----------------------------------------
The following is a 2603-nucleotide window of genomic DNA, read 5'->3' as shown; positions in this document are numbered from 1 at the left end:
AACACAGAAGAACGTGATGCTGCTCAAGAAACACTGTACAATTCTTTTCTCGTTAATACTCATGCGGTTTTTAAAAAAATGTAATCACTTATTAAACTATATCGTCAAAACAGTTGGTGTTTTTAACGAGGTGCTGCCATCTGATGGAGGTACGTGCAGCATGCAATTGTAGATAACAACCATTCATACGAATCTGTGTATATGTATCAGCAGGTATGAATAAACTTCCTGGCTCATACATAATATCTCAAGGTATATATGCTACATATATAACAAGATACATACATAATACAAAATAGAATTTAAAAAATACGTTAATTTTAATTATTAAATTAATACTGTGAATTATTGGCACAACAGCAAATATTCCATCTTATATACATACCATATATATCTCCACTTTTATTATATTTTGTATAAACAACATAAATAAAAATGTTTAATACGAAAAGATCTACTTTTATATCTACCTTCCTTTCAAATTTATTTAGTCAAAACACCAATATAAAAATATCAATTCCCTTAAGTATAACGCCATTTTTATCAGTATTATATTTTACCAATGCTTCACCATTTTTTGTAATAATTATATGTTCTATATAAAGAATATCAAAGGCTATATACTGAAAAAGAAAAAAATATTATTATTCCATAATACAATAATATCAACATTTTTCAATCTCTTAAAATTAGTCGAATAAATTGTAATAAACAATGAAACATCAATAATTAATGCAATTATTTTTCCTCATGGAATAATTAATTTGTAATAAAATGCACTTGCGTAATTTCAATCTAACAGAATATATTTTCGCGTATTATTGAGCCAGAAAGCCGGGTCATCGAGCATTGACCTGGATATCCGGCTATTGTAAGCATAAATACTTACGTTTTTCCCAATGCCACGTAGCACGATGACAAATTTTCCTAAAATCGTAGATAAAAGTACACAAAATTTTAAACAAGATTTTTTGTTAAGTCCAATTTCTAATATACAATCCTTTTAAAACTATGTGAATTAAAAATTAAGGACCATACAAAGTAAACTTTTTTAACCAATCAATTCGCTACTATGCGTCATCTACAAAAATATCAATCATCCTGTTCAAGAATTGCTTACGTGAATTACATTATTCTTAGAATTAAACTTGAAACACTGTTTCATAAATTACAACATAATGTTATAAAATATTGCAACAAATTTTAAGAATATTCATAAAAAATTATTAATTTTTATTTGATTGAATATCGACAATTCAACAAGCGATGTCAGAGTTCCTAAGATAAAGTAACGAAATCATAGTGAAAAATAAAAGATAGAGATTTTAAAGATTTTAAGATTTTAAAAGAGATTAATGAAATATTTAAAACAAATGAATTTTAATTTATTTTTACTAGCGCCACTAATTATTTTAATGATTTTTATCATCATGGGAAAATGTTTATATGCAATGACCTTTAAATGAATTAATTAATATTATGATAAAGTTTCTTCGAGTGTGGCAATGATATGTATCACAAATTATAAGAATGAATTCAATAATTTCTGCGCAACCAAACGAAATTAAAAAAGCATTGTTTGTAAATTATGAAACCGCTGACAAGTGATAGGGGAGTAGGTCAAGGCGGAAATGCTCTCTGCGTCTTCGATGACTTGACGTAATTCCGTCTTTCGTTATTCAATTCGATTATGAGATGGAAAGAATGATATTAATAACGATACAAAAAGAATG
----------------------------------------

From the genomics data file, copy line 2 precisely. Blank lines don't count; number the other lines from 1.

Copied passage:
AACACAGAAGAACGTGATGCTGCTCAAGAAACACTGTACAATTCTTTTCTCGTTAATACTCATGCGGTTTTTAAAAAAATGTAATCACTTATTAAACTATATCGTCAAAACAGTTGGTGTTTTTAACGAGGTGCTGCCATCTGATGGAGGTACGTGCAGCATGCAATTGTAGATAACAACCATTCATACGAATCTGTGTATATGTATCAGCAGGTATGAATAAACTTCCTGGCTCATACATAATATCTCAAGGTATATATGCTACATATATAACAAGATACATACATAATACAAAATAGAATTTAAAAAATACGTTAATTTTAATTATTAAATTAATACTGTGAATTATTGGCACAACAGCAAATATTCCATCTTATATACATACCATATATATCTCCACTTTTATTATATTTTGTATAAACAACATAAATAAAAATGTTTAATACGAAAAGATCTACTTTTATATCTACCTTCCTTTCAAATTTATTTAGTCAAAACACCAATATAAAAATATCAATTCCCTTAAGTATAACGCCATTTTTATCAGTATTATATTTTACCAATGCTTCACCATTTTTTGTAATAATTATATGTTCTATATAAAGAATATCAAAGGCTATATACTGAAAAAGAAAAAAATATTATTATTCCATAATACAATAATATCAACATTTTTCAATCTCTTAAAATTAGTCGAATAAATTGTAATAAACAATGAAACATCAATAATTAATGCAATTATTTTTCCTCATGGAATAATTAATTTGTAATAAAATGCACTTGCGTAATTTCAATCTAACAGAATATATTTTCGCGTATTATTGAGCCAGAAAGCCGGGTCATCGAGCATTGACCTGGATATCCGGCTATTGTAAGCATAAATACTTACGTTTTTCCCAATGCCACGTAGCACGATGACAAATTTTCCTAAAATCGTAGATAAAAGTACACAAAATTTTAAACAAGATTTTTTGTTAAGTCCAATTTCTAATATACAATCCTTTTAAAACTATGTGAATTAAAAATTAAGGACCATACAAAGTAAACTTTTTTAACCAATCAATTCGCTACTATGCGTCATCTACAAAAATATCAATCATCCTGTTCAAGAATTGCTTACGTGAATTACATTATTCTTAGAATTAAACTTGAAACACTGTTTCATAAATTACAACATAATGTTATAAAATATTGCAACAAATTTTAAGAATATTCATAAAAAATTATTAATTTTTATTTGATTGAATATCGACAATTCAACAAGCGATGTCAGAGTTCCTAAGATAAAGTAACGAAATCATAGTGAAAAATAAAAGATAGAGATTTTAAAGATTTTAAGATTTTAAAAGAGATTAATGAAATATTTAAAACAAATGAATTTTAATTTATTTTTACTAGCGCCACTAATTATTTTAATGATTTTTATCATCATGGGAAAATGTTTATATGCAATGACCTTTAAATGAATTAATTAATATTATGATAAAGTTTCTTCGAGTGTGGCAATGATATGTATCACAAATTATAAGAATGAATTCAATAATTTCTGCGCAACCAAACGAAATTAAAAAAGCATTGTTTGTAAATTATGAAACCGCTGACAAGTGATAGGGGAGTAGGTCAAGGCGGAAATGCTCTCTGCGTCTTCGATGACTTGACGTAATTCCGTCTTTCGTTATTCAATTCGATTATGAGATGGAAAGAATGATATTAATAACGATACAAAAAGAATG